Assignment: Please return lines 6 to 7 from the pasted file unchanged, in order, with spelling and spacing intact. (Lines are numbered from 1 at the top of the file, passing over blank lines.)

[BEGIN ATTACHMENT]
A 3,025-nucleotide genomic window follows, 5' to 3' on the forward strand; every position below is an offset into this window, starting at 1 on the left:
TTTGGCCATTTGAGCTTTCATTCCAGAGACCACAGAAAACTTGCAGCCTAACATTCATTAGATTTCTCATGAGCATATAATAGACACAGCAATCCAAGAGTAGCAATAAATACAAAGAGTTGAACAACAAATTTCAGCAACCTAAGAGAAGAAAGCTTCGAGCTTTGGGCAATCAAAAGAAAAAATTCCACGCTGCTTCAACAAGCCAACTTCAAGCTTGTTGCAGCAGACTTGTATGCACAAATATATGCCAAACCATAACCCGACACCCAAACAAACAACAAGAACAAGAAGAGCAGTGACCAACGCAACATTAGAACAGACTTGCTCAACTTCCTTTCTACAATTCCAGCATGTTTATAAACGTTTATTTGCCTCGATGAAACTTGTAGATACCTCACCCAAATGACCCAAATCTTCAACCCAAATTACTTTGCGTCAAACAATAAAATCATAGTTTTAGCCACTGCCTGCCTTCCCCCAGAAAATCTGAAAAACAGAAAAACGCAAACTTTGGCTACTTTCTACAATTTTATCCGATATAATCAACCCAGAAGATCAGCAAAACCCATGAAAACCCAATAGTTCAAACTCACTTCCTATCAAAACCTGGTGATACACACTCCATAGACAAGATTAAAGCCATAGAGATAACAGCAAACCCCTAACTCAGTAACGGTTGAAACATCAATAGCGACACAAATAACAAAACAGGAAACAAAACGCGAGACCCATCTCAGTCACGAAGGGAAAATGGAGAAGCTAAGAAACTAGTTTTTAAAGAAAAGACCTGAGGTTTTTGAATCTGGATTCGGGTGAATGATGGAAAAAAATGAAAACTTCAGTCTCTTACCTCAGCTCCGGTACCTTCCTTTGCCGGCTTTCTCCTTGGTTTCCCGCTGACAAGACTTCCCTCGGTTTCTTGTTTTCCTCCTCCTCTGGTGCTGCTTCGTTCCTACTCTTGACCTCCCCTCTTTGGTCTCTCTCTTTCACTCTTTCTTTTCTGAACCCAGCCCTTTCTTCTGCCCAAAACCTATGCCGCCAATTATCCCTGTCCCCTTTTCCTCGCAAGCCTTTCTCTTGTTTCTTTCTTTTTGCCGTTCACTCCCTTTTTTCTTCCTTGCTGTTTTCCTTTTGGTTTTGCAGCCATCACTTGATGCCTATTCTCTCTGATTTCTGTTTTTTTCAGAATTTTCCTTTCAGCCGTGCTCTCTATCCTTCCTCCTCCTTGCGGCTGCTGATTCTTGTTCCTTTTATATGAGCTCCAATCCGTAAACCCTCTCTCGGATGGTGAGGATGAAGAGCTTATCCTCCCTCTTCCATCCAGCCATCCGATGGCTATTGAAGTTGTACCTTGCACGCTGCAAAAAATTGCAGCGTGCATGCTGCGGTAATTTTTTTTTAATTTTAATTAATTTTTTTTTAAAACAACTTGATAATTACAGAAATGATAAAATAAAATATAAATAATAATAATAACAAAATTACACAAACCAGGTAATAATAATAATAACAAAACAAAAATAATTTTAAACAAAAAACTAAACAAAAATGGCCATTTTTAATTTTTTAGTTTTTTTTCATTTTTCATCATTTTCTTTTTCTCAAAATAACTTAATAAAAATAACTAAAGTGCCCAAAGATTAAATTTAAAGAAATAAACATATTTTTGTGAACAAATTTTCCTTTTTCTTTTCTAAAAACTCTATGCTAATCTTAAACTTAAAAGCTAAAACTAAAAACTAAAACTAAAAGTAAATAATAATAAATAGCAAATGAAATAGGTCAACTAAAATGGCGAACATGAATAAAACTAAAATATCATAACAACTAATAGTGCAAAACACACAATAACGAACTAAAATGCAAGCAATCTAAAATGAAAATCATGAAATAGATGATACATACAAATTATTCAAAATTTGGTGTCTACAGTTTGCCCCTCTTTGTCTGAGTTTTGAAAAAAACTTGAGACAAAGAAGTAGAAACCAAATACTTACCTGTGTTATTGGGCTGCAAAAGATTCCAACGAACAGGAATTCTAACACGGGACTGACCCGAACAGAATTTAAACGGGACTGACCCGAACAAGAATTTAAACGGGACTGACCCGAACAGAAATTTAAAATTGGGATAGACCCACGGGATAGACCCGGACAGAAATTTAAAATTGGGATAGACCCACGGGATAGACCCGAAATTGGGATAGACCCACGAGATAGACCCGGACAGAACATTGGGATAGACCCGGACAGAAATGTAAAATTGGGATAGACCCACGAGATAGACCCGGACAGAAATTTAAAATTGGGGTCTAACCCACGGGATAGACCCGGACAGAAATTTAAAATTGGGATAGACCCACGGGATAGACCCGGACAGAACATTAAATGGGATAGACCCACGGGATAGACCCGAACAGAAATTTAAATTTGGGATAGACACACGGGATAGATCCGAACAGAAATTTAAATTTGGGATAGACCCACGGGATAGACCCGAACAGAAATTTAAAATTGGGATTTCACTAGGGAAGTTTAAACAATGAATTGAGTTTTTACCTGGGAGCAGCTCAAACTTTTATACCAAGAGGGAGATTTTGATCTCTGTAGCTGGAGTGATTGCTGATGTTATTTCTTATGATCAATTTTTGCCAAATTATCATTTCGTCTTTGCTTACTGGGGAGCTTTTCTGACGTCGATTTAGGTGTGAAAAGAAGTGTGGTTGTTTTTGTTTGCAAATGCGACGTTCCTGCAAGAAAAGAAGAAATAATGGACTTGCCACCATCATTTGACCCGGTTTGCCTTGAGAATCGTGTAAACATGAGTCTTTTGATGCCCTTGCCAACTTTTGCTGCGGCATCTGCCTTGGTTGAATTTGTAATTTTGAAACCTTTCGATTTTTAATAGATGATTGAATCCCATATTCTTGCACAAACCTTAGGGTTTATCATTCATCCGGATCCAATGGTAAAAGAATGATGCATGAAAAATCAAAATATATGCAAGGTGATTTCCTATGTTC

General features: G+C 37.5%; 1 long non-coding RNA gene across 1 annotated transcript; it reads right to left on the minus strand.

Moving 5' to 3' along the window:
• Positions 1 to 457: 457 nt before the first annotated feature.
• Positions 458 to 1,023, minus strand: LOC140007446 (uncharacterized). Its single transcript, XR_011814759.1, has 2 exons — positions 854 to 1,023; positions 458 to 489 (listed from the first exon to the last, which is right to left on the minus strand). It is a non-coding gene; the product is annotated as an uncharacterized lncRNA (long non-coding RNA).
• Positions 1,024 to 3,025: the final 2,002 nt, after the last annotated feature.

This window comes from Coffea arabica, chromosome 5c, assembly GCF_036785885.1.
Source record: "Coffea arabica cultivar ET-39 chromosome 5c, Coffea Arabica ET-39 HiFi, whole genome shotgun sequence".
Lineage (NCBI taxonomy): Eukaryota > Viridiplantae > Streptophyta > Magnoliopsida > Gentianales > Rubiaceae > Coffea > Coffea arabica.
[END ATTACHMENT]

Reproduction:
• Positions 458 to 1,023, minus strand: LOC140007446 (uncharacterized). Its single transcript, XR_011814759.1, has 2 exons — positions 854 to 1,023; positions 458 to 489 (listed from the first exon to the last, which is right to left on the minus strand). It is a non-coding gene; the product is annotated as an uncharacterized lncRNA (long non-coding RNA).
• Positions 1,024 to 3,025: the final 2,002 nt, after the last annotated feature.